125 Letter from Douglas to Woodfield
Australia - New Zealand Closer Economic Relations
This letter is in response to the notes handed to us at the meeting in Mr Clark's office last Thursday and is intended to express our views on the principles to be applied in considering tariff and import licensing changes.
The FOL believes that before any consideration be given to trade relationships between countries and the possible benefits accruing from such trade that recognition be accorded to the fact that much international trade is intercompany. In this regard it should be noted that P J Lloyd's study on 'New Zealand Manufacturing Production and Trade with Australia' published in 1971 recognises quite significant links between Australian and New Zealand investment. It is likely that this phenomenon has not been significantly reduced since 1971.
The significance of this feature of modem investment patterns to international trade is its impact upon the pricing of exports and imports. In many cases it means that trade transactions are not 'arms length' and that alleged 'international prices' only reflect the accounting policies adopted by the company concerned, Comalco's pricing of aluminium exports at cost of production being a significant example of this. Our general concern is therefore that any economic benefit accruing from an enlarged share of trade could be easily dissipated by losses arising from 'transfer pricing' and we would wish to see some surveillance of this practice as an integral element in any movement towards freer trade.
A second factor of general concern is the actual reality that can lie behind lower cost imports. In many cases the[s]e are through low wage levels made possible by poverty, vast inequalities and the denials of trade union and political rights. While these considerations do not apply to Australia, they do apply to imports from many other parts of the world and the FOL would be concerned if a move to freer trade generally was envisaged.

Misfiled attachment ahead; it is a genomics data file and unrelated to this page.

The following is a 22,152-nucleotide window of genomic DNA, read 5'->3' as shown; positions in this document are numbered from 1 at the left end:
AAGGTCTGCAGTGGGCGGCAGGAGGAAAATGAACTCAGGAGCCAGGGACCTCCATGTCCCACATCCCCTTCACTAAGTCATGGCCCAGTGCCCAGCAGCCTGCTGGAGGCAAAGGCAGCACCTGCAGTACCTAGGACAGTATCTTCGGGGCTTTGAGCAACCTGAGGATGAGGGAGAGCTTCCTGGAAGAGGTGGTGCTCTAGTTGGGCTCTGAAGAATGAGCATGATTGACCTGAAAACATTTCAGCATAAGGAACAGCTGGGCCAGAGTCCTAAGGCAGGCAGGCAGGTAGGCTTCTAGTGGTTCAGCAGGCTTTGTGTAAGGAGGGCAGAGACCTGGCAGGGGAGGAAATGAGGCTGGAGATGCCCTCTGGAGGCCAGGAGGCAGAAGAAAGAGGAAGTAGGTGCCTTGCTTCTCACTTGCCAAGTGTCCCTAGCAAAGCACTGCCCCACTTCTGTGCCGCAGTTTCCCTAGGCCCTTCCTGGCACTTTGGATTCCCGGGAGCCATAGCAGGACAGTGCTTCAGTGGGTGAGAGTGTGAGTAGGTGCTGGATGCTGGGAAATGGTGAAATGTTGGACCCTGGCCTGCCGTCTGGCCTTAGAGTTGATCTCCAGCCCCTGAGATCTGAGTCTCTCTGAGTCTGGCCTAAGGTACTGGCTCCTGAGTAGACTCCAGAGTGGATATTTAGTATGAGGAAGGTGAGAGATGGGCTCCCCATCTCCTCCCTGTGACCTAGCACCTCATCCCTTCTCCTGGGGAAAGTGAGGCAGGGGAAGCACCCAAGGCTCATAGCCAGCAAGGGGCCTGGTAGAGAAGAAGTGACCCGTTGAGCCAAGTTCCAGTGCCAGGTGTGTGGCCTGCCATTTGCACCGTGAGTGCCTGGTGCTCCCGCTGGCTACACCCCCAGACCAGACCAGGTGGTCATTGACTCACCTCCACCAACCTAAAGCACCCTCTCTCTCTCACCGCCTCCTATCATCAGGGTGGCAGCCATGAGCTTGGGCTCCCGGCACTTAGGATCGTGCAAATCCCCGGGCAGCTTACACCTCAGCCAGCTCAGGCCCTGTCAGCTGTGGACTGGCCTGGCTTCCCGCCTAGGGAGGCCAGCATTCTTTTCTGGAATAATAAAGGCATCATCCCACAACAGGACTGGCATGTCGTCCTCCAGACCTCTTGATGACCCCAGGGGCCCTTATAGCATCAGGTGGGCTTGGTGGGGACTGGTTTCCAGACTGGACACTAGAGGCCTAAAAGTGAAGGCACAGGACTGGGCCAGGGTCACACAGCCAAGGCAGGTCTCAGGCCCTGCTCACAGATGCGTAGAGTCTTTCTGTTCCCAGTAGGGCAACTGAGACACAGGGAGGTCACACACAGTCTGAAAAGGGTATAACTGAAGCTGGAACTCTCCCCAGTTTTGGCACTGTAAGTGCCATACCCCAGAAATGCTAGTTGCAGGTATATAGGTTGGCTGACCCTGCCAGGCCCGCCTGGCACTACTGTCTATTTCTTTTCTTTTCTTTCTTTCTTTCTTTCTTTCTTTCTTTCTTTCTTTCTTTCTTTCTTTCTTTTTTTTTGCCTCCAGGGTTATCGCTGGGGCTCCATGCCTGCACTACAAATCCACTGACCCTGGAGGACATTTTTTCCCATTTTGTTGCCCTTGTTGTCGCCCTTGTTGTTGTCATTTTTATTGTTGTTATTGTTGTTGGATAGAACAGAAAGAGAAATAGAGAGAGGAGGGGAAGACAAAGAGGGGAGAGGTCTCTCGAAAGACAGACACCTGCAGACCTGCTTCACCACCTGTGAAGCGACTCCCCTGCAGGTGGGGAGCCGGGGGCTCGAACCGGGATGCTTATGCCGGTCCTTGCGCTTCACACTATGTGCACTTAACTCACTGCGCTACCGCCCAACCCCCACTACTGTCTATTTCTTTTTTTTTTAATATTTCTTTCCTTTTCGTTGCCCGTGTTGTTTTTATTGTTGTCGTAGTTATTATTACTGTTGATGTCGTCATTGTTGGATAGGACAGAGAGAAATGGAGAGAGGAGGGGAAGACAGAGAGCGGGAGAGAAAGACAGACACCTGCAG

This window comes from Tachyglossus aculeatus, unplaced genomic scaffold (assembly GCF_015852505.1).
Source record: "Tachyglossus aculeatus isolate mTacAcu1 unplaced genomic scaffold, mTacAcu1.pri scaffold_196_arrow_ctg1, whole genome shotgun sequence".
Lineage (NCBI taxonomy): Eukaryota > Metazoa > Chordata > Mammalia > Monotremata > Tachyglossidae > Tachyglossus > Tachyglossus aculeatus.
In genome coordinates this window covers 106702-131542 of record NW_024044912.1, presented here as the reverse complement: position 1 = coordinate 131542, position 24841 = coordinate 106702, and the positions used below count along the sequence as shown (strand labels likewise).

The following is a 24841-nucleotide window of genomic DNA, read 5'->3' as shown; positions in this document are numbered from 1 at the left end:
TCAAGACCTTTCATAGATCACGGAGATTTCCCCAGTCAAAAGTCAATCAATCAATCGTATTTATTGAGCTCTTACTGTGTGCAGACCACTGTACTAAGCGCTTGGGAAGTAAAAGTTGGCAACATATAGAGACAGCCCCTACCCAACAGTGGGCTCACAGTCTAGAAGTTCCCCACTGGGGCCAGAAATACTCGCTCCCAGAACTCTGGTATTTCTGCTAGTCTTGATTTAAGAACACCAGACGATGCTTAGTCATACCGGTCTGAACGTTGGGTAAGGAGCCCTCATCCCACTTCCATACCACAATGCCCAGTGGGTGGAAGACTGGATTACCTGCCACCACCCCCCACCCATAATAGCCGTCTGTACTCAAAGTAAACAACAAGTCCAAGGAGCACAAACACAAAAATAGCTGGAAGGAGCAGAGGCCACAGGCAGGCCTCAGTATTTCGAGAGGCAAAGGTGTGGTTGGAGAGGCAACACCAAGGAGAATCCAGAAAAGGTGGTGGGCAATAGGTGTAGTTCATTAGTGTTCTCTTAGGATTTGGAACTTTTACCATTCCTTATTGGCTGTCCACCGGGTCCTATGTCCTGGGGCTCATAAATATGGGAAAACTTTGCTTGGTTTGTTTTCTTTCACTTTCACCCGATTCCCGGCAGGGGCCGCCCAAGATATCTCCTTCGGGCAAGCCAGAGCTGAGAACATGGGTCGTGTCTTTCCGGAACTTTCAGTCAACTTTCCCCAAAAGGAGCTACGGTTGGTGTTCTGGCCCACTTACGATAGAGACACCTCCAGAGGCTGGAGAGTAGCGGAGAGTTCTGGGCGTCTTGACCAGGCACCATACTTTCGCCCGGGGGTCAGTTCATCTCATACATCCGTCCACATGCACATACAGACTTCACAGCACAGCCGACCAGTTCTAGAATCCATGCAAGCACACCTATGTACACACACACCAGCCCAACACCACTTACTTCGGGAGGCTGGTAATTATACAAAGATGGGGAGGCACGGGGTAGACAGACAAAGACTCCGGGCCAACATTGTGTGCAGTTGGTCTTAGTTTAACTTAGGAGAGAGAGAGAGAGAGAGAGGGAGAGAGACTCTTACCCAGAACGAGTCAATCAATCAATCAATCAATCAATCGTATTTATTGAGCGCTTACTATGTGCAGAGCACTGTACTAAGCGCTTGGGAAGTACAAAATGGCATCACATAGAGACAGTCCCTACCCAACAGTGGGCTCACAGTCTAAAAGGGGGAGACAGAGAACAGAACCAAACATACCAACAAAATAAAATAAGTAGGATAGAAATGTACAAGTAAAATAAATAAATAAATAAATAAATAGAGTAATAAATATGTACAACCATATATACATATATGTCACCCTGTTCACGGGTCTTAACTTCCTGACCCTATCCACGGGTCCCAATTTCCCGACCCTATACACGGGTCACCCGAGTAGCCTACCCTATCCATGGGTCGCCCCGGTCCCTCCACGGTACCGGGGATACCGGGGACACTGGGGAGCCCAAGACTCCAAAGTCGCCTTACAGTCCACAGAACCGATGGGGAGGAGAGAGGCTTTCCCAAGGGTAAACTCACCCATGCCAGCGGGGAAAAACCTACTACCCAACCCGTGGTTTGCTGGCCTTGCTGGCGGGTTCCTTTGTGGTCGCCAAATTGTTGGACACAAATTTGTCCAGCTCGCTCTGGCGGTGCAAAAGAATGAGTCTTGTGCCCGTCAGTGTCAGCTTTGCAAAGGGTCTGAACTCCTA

In our comments on the proposals put to us, I would like to develop our position on the tariff and import licensing questions separately.
Suggested Tariff Categorisation
In list 1 the major problem area could be in paints, an industry which will be adversely affected by any contraction in the motor vehicle assembly industry. In list 2 we would consider that early consultation with unions in the industries concerned will be an essential element in winning acceptance and working out any transitional problems that may arise.
Our major concerns would relate to the annual 10 percent access growth and the establishment of a 5 percent market share where no sales presently exist. There would need to be some means of monitoring the effect of the 10 percent growth upon employment opportunities in New Zealand and also the extent of the benefits gained from such growth with some proviso for revision if the effects were harmful.
It is difficult to assess how the initial 5 percent access could be calculated and this is one area in which substantial trade offs from Australia should be sought before any such provision was agreed to.
I trust that the above is of assistance to you.
[Federation of Labour]
[ABHS 950/Boxes1221-1226, 40/411 Part 28 Archives New Zealand/Te Whare Tohu Tuhituhinga 0 Aotearoa, Head Office, Wellington]